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constitution. let's pick up on one of those, the public detector. the previous public protector had drawn up previous public protector had drawn upa previous public protector had drawn up a report, you will be aware of this, over the state of capture, she called it, in the relationship between the president and a corrupt business family. she urged the president to decide who chaired the enquiry. another institution established by the constitution said, under section 84, this power can only be exercised by the president. whereupon the new public protector says, no, no, president. whereupon the new public protectorsays, no, no, there president. whereupon the new public protector says, no, no, there are numerous reasons to believe the president is subject to a conflict of interest here, so he cannot possibly appoint the chairman of this particular committee of a commission of enquiry because he would have a direct personal and financial interest in the outcome. two institutions, one constitution. you are on the constitutional court, you helped write the constitution. who is right? it is not for me to
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answer. the very issue now is being debated in the constitutional court, and on one hand, the constitution says the power to create commissions of enquiry belongs to the president. on the other hand, the recommendations of the public detector can be put into force, and she says, in this particular case, you would appoint the commission of enquiry. we are not going to say that, but you wouldn't choose the judge to have that. the chief justice will choose. and then you will have to. it is the kind of question you put to final year law students. for them to grapple with. and it will be making law. so it is not for me to pronounce on it. and you would argue there is no right a nswer you would argue there is no right answer on that, but twin, the institutions have to resolve this?” wouldn't say there is no right answer. i think there is a correct answer. i think there is a correct answer. i think there is a correct answer. i won't say what i think it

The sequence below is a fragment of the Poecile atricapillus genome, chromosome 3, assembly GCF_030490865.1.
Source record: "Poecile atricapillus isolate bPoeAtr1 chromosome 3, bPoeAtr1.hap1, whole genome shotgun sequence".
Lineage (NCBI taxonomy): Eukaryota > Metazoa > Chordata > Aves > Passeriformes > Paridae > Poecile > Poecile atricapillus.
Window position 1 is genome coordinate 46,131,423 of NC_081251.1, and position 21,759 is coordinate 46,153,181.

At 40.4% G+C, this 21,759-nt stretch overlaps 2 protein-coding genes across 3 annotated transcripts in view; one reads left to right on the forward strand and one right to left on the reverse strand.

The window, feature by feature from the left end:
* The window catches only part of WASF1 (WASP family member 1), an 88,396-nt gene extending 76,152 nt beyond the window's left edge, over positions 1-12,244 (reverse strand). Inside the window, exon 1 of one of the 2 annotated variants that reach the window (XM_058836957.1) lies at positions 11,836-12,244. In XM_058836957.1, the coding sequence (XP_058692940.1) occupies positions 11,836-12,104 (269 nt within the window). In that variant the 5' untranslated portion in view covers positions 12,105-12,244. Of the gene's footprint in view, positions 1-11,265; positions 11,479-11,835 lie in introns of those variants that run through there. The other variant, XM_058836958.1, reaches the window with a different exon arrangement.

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is, that my colleagues, or those who would be my colleagues if i were still on the bench, they will decide that. what i can be sure of is that they will give a soundly reasoned answer. i am pretty confident that whatever the answer is, it will be accepted. and that is the key thing, isn't it? whether it goes in his favour or against him, it will be accepted. do you think the public protector‘s palace need to be strengthened, now, watching this in operation over the past few years, ina highly operation over the past few years, in a highly political environment? it can't get more political than investigating the president.” it can't get more political than investigating the president. i think what the public protector needs is not so much more power, the power is there in the constitution, but more re— sources. there in the constitution, but more re- sources. why do you think there have been a growing number of attacks on the constitution? it does seem attacks on the constitution? it does seem to have come attacks on the constitution? it does seem to have come more attacks on the constitution? it does seem to have come more contested in the last couple of years than in the first decade, decade and a half of poster partied south africa. the challenges are coming from two, well, i don't even have the extra arm to show how far apart they are.
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just imagine this arm. indeed, as it once was. as it was. on the one hand, the challenge, thejudges are overreaching themselves. that comes from supporters of the president today. on the other hand, it comes from young people saying that this constitution is standing in the way of real transformation of land redistribution in the country. it is blocking the way. and you heard this first hand, didn't you? when you delivered that lecture back in the university of western cape and some of the audience said to you, every generation has its mission, yours was political liberation, ours is economic liberation. and it is fantastic to hear that challenge. i have spent a lot of time involved now and what is pompously called intergenerational discourse, and it is terrific. those young people, they like to see that i have got some spirit and some stories to tell, and i like the passion, the eagerness, the idealism, the exquisite and beautiful use of language. the country can only